AR technology is already being used to assist and train professionals in several real-world settings, including hospitals. For instance, before they perform medical procedures, some surgeons at Children’s Mercy in Kansas City are using HoloLens mixed reality smart glasses to view detailed CT scans of their patients’ hearts.
In addition, some museums are using AR to guide students and other visitors during tours, helping them to gain a better understanding of science-related topics. For instance, the National Museum of Singapore introduced an immersive and captivating installation called Story of the Forest, featuring 69 drawings from the William Farquhar Collection of Natural History Drawings presented as 3D animations, which visitors can interact with and learn from. This unique exhibition is designed to teach visitors about the flora and fauna in the Malay peninsula throughout the 19th century.
Alternatively, some museums, including the Smithsonian Institution in Washington, created AR smartphone applications that enhance their visitors’ experience of different displays or collections. The Smithsonian created Skin and Bone, an app that allows users to look at the bones exhibited in the museum’s ‘Bone Hall’ in an interactive way, while also learning more about different animals, ranging from bats to giant sea cows, rattlesnakes, and other species.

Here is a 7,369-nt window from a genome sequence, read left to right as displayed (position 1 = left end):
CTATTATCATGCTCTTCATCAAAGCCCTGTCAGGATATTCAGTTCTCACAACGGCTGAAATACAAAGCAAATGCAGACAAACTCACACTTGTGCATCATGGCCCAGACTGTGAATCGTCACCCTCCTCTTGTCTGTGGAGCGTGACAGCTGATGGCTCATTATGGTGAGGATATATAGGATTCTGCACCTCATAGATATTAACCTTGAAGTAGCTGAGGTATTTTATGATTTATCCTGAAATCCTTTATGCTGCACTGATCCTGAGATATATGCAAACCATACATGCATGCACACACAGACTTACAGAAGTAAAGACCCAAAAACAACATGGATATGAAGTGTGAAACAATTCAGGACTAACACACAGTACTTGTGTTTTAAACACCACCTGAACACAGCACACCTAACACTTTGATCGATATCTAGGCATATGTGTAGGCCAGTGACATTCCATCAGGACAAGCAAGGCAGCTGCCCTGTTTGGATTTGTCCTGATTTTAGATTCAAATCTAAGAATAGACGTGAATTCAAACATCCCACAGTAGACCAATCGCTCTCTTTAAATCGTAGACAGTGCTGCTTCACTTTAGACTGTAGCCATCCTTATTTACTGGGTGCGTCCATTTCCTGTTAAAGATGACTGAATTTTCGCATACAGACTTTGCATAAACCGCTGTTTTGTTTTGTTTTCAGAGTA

As AR is generally more accessible than VR, it could be better suited for disseminating science-related information to large audiences in more engaging ways. A company called DEVAR, for instance, developed a range of toys and story books with AR elements, which allow children to learn basic facts about animals, coding, engineering, and other scientific topics in interactive ways. The DEVAR app can be downloaded and accessed on most smart devices, which means that children can simply use their parents’ smartphone or other devices to view AR elements of their books or toys.
Similarly, an assistant professor at USC’s Mark and Mary Stevens Neuroimaging and Informatics Institute, Tyler Ard, developed a smartphone application that uses AR to make scientific documents more engaging. This unique application, called Schol-AR, allows science communicators, educators and other interested parties to easily create dynamic elements for scientific articles, documents, or books, which can then be viewed by readers through the Schol-AR app.
Increasing the use of AR and VR
Despite its considerable potential for science communication, VR technology can be quite expensive, as high-quality headsets typically cost between £400 and £1000. Although there are also cheaper headsets (e.g., Google Cardboard) that allow users to replace the screens generally found inside VR headsets with their smartphones, these do not perform as well more expensive devices.
Due to their high price and limited use, so far VR tools have rarely been used for science communication. On the other hand, AR technology is far more accessible and user-friendly, which makes it easier to implement on a large scale.
With many science museums, schools, and universities worldwide still closed to limit the spread of COVID-19, this could be an ideal time to test the use of AR and VR technology for communicating scientific topics in more entertaining and captivating ways.
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Art is often considered the antithesis of all things scientific. Where science is precise and methodical, art is passionate and creative; where scientists are introverted and rational, artists are expressive and emotionally driven. Unfortunately, this view often causes art to be unfairly disregarded by scientists who, naturally, value their own skills and processes and are unconvinced about the benefits of collaboration with the unknown ‘other’.